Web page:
Without professing an opinion on whether Israeli society is or is not an “apartheid” society, I need to clarify some of the claims Amelia Schonbek made in her abstention about the place of Arab citizens in Israeli society (“No, it isn’t,” Editorial, March 4). “Israeli Arabs” can be said to enjoy the same “full civil rights” as any other citizen as they are not legally discriminated against – although that assertion obscures the reality of Israeli Arab participation in the state.
Most Israelis would admit that the Israeli Defense Forces (IDF) serve as a foundation of Israeli identity. Israeli Arabs are discouraged from serving in the IDF and those that do join are prevented from serving in elite units. The logical response is that most Arabs probably wouldn’t want to serve in an institution that, rightly or wrongly, has killed a large number of Arabs. Regardless, it’s a structural obstacle to Arab civic and economic participation, and it also deprives Arabs of access to important aspects of Israeli identity.
Some might answer with the story of the young Arab woman who got into the Search and Rescue team a few years back due to a filing error, and was allowed to stay. But beyond such admittedly accidental anomalies, relative exclusion from the IDF serves to marginalize Israeli Arabs politically, socially, and economically. In a country where military service is used in hiring decisions, housing allocation, and political careers, it is perhaps unsurprising that Arabs are disproportionately poor and underemployed.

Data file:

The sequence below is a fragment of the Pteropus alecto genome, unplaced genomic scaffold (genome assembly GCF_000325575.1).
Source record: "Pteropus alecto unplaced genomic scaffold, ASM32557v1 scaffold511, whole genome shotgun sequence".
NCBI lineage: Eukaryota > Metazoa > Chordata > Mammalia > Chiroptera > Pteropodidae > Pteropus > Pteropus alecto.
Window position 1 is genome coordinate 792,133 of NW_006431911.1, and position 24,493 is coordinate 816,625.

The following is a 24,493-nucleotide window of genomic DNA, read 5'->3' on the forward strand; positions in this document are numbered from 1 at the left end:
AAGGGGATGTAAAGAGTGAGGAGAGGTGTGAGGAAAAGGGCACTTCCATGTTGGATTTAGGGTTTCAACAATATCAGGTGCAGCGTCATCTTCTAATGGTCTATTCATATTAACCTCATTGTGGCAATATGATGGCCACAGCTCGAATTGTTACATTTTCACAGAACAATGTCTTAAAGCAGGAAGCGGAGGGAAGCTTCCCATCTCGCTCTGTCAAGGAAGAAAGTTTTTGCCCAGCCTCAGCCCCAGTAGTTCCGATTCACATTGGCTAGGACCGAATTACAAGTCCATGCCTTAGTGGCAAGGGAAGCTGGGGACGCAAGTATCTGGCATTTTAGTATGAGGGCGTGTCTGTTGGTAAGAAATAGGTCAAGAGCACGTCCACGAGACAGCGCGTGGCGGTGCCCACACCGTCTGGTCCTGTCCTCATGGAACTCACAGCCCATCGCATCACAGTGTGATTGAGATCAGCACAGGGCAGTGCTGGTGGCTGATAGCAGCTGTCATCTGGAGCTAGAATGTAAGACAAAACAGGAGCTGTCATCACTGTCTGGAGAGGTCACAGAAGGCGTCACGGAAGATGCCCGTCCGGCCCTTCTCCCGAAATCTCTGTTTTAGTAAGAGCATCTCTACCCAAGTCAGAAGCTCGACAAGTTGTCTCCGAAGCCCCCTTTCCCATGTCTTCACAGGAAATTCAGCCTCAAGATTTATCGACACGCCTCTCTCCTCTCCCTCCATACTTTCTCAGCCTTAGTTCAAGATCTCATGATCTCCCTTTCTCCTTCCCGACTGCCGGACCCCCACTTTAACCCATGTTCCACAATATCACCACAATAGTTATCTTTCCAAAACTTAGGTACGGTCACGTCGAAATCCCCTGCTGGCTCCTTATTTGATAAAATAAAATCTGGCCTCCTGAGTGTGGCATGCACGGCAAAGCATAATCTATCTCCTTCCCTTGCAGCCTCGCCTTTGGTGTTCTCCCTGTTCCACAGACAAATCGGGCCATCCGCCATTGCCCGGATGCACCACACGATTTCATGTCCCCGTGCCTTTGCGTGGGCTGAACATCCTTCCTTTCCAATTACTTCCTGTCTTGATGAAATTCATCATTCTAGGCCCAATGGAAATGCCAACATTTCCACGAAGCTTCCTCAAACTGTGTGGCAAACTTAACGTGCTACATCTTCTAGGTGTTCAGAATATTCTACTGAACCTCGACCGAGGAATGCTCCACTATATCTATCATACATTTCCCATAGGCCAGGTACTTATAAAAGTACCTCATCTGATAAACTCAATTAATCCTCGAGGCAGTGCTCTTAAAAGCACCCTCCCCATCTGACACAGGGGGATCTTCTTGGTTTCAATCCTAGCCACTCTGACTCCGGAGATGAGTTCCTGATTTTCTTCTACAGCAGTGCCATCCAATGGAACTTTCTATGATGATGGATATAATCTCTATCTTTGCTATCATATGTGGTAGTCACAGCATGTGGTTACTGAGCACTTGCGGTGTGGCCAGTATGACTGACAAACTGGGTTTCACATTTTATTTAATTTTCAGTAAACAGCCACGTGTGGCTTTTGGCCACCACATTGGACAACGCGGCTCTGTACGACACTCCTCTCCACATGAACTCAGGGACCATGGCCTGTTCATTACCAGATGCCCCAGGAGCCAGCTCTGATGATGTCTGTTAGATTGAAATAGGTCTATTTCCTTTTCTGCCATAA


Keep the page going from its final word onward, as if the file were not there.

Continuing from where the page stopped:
These problems are compounded by the fact that Arabs are disadvantaged in terms of access to the Israeli welfare state. Despite making up roughly 20 per cent of the population, they receive no comparable amount of welfare spending and have a disproportionately limited access to land. An Israeli study found that the government spent an average of $1,100 per year on Jewish students, and only $192 per year on Arab students.
One might imagine that Israeli Arabs – economically and socially disadvantaged as they are – could mobilize to take advantage of their political rights as citizens, as 20 per cent of the population could be a game-changing bloc for any coalition. Furthermore, coalition inclusion would allow Arabs to take part in the horse-trading that results in control of important welfare portfolios, as demonstrated by the cooperation between non-Zionist and Zionist religious parties for a number of years.
But political inclusion seems unlikely. Israel has had 18 governments in its 61 years, and none of the coalitions have included an Israeli Arab party. There has been a disturbing amount of talk from both the Zionist “left” and “right,” suggesting that Arab citizens of Israel should emigrate to a to-be-determined Palestinian state in the West Bank or packed-to-capacity Gaza. In the lead-up to the last election, the Knesset (Israel’s parliament) voted to bar participation by Israeli Arab political parties in the upcoming election. The Supreme Court invalidated the decision – but it’s still a sign of the times in “the Middle East’s only democracy.”
Maybe Israeli Arabs have “full civil rights.” They are nevertheless not in an enviable position. They are not only disproportionately impoverished and economically marginalized, but are also systemically prevented from accessing the levers of power through which their situation could be ameliorated. I refuse to make any parallels to regimes contemporary or historical – or even to make a normative statement regarding the situation – but I do feel that the reality of Israel for Israeli Arabs is much more complicated than Schonbek would have it appear.
Ben Foldy is a U3 History & Political Science (Joint Honours) student. He prefers “human-rights loving” to “self-hating Jew”: email@example.com.